I am reading the book "Opera de Cribro - John B. Friedlander, Henryk Iwaniec" and in pages 5,6 I do not understand why and how they chose $X$, $A(x)$, $A_d(x)$, $g(p)$ and $r_d(x)$.
any hints will be appreciated.
I am reading the book "Opera de Cribro - John B. Friedlander, Henryk Iwaniec" and in pages 5,6 I do not understand why and how they chose $X$, $A(x)$, $A_d(x)$, $g(p)$ and $r_d(x)$.
any hints will be appreciated.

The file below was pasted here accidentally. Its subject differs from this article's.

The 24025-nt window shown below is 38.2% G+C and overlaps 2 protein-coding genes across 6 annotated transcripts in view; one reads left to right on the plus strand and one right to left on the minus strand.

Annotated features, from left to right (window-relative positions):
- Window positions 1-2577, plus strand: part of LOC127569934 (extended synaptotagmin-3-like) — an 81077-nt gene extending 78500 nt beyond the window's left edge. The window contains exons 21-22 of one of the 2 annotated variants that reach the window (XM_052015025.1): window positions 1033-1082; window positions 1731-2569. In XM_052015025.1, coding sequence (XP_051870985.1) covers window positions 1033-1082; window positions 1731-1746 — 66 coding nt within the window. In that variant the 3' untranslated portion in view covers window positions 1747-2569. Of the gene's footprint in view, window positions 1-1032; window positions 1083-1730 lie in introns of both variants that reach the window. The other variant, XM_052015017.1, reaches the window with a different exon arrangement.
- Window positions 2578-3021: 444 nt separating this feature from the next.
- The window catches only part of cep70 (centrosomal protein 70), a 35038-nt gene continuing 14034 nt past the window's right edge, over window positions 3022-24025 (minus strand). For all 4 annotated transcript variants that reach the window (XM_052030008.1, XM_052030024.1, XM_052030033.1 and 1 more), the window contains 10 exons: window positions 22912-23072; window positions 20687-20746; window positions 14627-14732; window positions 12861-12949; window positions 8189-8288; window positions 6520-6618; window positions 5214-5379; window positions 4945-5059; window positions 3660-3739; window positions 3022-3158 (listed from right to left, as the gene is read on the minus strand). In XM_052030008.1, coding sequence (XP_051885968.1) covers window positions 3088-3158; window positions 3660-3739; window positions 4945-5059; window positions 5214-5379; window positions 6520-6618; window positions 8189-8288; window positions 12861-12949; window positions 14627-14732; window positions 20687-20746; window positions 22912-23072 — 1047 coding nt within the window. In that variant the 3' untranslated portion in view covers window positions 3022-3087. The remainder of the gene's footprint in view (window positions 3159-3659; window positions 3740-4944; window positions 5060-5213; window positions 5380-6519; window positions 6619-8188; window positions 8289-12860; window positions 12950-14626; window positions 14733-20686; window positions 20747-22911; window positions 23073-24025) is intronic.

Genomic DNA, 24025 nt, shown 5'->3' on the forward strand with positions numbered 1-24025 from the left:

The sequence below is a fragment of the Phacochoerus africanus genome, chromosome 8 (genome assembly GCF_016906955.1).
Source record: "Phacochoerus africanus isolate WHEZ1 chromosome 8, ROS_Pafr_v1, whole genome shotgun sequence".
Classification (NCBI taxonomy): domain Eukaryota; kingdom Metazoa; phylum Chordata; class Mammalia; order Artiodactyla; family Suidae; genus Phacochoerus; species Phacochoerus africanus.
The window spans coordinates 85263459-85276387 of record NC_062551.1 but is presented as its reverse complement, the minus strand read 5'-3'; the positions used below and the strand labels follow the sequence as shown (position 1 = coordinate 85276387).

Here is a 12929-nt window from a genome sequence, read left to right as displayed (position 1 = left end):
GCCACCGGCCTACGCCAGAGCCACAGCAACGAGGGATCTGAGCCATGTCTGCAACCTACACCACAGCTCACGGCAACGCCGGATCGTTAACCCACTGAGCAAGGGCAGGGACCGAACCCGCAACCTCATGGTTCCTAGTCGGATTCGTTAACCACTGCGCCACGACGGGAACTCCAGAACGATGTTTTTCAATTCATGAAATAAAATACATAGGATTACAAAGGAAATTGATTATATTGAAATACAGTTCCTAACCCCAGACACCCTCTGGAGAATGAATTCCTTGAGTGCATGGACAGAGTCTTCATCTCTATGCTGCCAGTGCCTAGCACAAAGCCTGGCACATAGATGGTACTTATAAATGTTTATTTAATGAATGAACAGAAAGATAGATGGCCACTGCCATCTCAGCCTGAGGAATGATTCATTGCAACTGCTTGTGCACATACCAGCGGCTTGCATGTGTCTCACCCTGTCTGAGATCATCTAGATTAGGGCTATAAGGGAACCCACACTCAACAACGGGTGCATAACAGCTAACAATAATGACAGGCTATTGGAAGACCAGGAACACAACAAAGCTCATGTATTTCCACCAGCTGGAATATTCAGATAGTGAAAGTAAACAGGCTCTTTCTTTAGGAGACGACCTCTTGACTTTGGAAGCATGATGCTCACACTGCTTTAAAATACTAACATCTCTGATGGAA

Your questions are answered by (1.2) and the preceding display in the book along with the surrounding text. In the specific examples that you ask about, $A(x)$ is the number of elements of $\mathcal{A}$ up to $x$, while $A_d(x)$ is the number of elements of $\mathcal{A}$ up to $x$ that are divisible by $d$. Once you know $A_d(x)$, you need to approximate it reasonably with an expression of the form $g(d)X$, where $g(d)$ is a multiplicative function independent of $x$. In particular, $X\approx A(x)$, since $g(1)=1$. Finally, $r_d(x)$ is the error of your approximation, so that $A(x)=g(d)X+r_d(x)$ as (1.2) states. Apriori, you can choose $g(d)$ and $X$ arbitrarily, but you need some bounds on $r_d(x)$ in order to sieve $\mathcal{A}$ efficiently.